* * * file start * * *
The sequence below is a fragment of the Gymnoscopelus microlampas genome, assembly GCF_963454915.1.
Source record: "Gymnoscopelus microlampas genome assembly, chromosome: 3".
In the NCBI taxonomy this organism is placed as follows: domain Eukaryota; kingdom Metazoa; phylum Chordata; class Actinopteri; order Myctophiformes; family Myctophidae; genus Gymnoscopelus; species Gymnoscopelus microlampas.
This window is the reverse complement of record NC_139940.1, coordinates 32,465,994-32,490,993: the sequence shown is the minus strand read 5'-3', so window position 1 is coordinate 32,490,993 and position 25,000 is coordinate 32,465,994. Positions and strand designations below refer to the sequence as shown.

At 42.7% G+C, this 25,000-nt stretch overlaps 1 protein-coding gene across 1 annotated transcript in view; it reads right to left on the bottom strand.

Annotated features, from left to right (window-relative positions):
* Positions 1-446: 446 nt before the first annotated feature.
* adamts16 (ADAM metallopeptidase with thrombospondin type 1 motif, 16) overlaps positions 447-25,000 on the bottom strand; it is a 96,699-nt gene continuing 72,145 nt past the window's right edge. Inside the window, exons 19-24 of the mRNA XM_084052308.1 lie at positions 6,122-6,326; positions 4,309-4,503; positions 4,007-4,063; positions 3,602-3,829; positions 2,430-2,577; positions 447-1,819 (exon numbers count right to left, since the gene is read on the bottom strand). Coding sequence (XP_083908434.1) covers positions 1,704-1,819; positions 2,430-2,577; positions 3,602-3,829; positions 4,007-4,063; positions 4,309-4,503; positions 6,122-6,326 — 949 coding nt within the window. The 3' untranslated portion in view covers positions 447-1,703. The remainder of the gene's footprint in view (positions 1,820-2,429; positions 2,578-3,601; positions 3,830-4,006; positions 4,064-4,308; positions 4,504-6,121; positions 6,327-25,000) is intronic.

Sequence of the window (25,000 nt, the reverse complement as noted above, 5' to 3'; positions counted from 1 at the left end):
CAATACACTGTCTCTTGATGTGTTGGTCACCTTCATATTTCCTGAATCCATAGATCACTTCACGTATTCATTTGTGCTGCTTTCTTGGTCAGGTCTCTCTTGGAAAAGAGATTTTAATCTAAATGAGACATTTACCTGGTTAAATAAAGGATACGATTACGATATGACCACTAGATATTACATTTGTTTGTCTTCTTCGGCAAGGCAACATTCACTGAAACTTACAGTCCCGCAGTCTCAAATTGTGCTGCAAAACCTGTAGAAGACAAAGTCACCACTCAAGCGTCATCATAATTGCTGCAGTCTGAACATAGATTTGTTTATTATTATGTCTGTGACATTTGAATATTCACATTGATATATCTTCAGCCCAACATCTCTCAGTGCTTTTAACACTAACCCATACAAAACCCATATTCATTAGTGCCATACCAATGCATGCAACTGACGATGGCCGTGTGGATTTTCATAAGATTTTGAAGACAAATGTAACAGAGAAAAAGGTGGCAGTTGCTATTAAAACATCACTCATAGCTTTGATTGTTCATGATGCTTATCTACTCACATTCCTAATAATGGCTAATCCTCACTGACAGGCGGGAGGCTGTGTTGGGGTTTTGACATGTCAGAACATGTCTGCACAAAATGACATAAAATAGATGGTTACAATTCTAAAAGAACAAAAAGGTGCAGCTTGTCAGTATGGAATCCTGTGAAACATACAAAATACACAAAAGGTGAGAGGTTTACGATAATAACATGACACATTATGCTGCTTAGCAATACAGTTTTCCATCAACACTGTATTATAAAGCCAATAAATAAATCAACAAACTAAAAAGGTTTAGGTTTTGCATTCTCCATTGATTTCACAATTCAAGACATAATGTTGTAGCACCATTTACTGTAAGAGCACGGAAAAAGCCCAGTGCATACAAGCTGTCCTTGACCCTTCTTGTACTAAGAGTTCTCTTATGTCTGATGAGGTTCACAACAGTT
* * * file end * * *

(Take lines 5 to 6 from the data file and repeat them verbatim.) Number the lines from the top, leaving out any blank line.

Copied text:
At 42.7% G+C, this 25,000-nt stretch overlaps 1 protein-coding gene across 1 annotated transcript in view; it reads right to left on the bottom strand.

Annotated features, from left to right (window-relative positions):